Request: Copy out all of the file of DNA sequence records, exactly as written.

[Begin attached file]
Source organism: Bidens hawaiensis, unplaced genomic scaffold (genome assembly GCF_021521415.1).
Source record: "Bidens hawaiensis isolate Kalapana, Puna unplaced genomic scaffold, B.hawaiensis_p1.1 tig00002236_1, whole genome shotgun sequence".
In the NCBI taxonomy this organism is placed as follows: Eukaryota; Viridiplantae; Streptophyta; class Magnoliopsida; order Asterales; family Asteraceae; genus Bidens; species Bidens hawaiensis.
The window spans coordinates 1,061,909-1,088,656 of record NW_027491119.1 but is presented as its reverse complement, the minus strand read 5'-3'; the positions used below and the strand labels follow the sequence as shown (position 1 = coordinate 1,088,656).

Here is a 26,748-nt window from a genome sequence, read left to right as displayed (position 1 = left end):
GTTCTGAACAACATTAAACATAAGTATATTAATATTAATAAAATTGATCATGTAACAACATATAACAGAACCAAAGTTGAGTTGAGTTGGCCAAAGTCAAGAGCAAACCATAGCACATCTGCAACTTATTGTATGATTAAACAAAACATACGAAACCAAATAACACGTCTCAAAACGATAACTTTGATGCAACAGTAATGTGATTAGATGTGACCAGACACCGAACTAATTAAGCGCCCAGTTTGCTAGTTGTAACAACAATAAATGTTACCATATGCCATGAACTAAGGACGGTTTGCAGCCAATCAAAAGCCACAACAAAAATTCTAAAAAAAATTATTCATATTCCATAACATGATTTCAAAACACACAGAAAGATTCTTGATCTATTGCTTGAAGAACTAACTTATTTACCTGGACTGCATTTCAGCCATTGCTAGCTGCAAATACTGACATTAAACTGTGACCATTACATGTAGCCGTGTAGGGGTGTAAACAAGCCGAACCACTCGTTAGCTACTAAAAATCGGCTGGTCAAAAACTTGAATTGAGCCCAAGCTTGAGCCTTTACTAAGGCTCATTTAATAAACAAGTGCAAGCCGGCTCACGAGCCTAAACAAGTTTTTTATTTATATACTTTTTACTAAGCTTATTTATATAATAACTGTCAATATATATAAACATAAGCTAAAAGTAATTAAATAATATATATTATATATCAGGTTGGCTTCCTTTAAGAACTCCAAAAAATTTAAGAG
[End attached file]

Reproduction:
Source organism: Bidens hawaiensis, unplaced genomic scaffold (genome assembly GCF_021521415.1).
Source record: "Bidens hawaiensis isolate Kalapana, Puna unplaced genomic scaffold, B.hawaiensis_p1.1 tig00002236_1, whole genome shotgun sequence".
In the NCBI taxonomy this organism is placed as follows: Eukaryota; Viridiplantae; Streptophyta; class Magnoliopsida; order Asterales; family Asteraceae; genus Bidens; species Bidens hawaiensis.
The window spans coordinates 1,061,909-1,088,656 of record NW_027491119.1 but is presented as its reverse complement, the minus strand read 5'-3'; the positions used below and the strand labels follow the sequence as shown (position 1 = coordinate 1,088,656).

Here is a 26,748-nt window from a genome sequence, read left to right as displayed (position 1 = left end):
GTTCTGAACAACATTAAACATAAGTATATTAATATTAATAAAATTGATCATGTAACAACATATAACAGAACCAAAGTTGAGTTGAGTTGGCCAAAGTCAAGAGCAAACCATAGCACATCTGCAACTTATTGTATGATTAAACAAAACATACGAAACCAAATAACACGTCTCAAAACGATAACTTTGATGCAACAGTAATGTGATTAGATGTGACCAGACACCGAACTAATTAAGCGCCCAGTTTGCTAGTTGTAACAACAATAAATGTTACCATATGCCATGAACTAAGGACGGTTTGCAGCCAATCAAAAGCCACAACAAAAATTCTAAAAAAAATTATTCATATTCCATAACATGATTTCAAAACACACAGAAAGATTCTTGATCTATTGCTTGAAGAACTAACTTATTTACCTGGACTGCATTTCAGCCATTGCTAGCTGCAAATACTGACATTAAACTGTGACCATTACATGTAGCCGTGTAGGGGTGTAAACAAGCCGAACCACTCGTTAGCTACTAAAAATCGGCTGGTCAAAAACTTGAATTGAGCCCAAGCTTGAGCCTTTACTAAGGCTCATTTAATAAACAAGTGCAAGCCGGCTCACGAGCCTAAACAAGTTTTTTATTTATATACTTTTTACTAAGCTTATTTATATAATAACTGTCAATATATATAAACATAAGCTAAAAGTAATTAAATAATATATATTATATATCAGGTTGGCTTCCTTTAAGAACTCCAAAAAATTTAAGAG